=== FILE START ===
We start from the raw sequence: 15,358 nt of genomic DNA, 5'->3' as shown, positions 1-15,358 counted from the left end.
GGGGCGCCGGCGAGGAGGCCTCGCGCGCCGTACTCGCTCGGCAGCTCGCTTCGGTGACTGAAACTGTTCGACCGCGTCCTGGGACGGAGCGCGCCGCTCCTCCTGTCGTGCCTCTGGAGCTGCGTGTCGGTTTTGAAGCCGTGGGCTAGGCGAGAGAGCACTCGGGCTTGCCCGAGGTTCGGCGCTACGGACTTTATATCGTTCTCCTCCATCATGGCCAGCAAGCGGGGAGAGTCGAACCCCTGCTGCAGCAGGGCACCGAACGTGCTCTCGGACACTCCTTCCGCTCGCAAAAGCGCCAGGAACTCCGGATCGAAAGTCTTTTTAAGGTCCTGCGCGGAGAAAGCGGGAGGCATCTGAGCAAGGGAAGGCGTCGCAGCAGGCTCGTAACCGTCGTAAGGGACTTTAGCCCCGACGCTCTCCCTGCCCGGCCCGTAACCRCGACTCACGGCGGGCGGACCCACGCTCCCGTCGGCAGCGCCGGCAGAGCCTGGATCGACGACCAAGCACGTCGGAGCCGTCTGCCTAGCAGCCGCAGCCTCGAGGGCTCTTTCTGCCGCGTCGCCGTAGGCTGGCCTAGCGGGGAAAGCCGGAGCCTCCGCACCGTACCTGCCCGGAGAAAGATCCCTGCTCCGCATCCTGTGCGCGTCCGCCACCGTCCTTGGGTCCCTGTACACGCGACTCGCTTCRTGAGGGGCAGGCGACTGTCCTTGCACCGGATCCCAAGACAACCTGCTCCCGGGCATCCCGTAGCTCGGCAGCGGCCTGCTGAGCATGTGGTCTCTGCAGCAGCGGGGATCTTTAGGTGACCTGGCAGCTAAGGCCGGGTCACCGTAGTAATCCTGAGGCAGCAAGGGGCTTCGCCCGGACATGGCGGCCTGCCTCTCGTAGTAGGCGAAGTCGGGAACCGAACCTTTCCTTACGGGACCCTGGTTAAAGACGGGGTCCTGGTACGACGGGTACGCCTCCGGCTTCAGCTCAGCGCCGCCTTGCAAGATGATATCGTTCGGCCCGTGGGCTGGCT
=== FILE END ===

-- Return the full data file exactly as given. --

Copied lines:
We start from the raw sequence: 15,358 nt of genomic DNA, 5'->3' as shown, positions 1-15,358 counted from the left end.
GGGGCGCCGGCGAGGAGGCCTCGCGCGCCGTACTCGCTCGGCAGCTCGCTTCGGTGACTGAAACTGTTCGACCGCGTCCTGGGACGGAGCGCGCCGCTCCTCCTGTCGTGCCTCTGGAGCTGCGTGTCGGTTTTGAAGCCGTGGGCTAGGCGAGAGAGCACTCGGGCTTGCCCGAGGTTCGGCGCTACGGACTTTATATCGTTCTCCTCCATCATGGCCAGCAAGCGGGGAGAGTCGAACCCCTGCTGCAGCAGGGCACCGAACGTGCTCTCGGACACTCCTTCCGCTCGCAAAAGCGCCAGGAACTCCGGATCGAAAGTCTTTTTAAGGTCCTGCGCGGAGAAAGCGGGAGGCATCTGAGCAAGGGAAGGCGTCGCAGCAGGCTCGTAACCGTCGTAAGGGACTTTAGCCCCGACGCTCTCCCTGCCCGGCCCGTAACCRCGACTCACGGCGGGCGGACCCACGCTCCCGTCGGCAGCGCCGGCAGAGCCTGGATCGACGACCAAGCACGTCGGAGCCGTCTGCCTAGCAGCCGCAGCCTCGAGGGCTCTTTCTGCCGCGTCGCCGTAGGCTGGCCTAGCGGGGAAAGCCGGAGCCTCCGCACCGTACCTGCCCGGAGAAAGATCCCTGCTCCGCATCCTGTGCGCGTCCGCCACCGTCCTTGGGTCCCTGTACACGCGACTCGCTTCRTGAGGGGCAGGCGACTGTCCTTGCACCGGATCCCAAGACAACCTGCTCCCGGGCATCCCGTAGCTCGGCAGCGGCCTGCTGAGCATGTGGTCTCTGCAGCAGCGGGGATCTTTAGGTGACCTGGCAGCTAAGGCCGGGTCACCGTAGTAATCCTGAGGCAGCAAGGGGCTTCGCCCGGACATGGCGGCCTGCCTCTCGTAGTAGGCGAAGTCGGGAACCGAACCTTTCCTTACGGGACCCTGGTTAAAGACGGGGTCCTGGTACGACGGGTACGCCTCCGGCTTCAGCTCAGCGCCGCCTTGCAAGATGATATCGTTCGGCCCGTGGGCTGGCT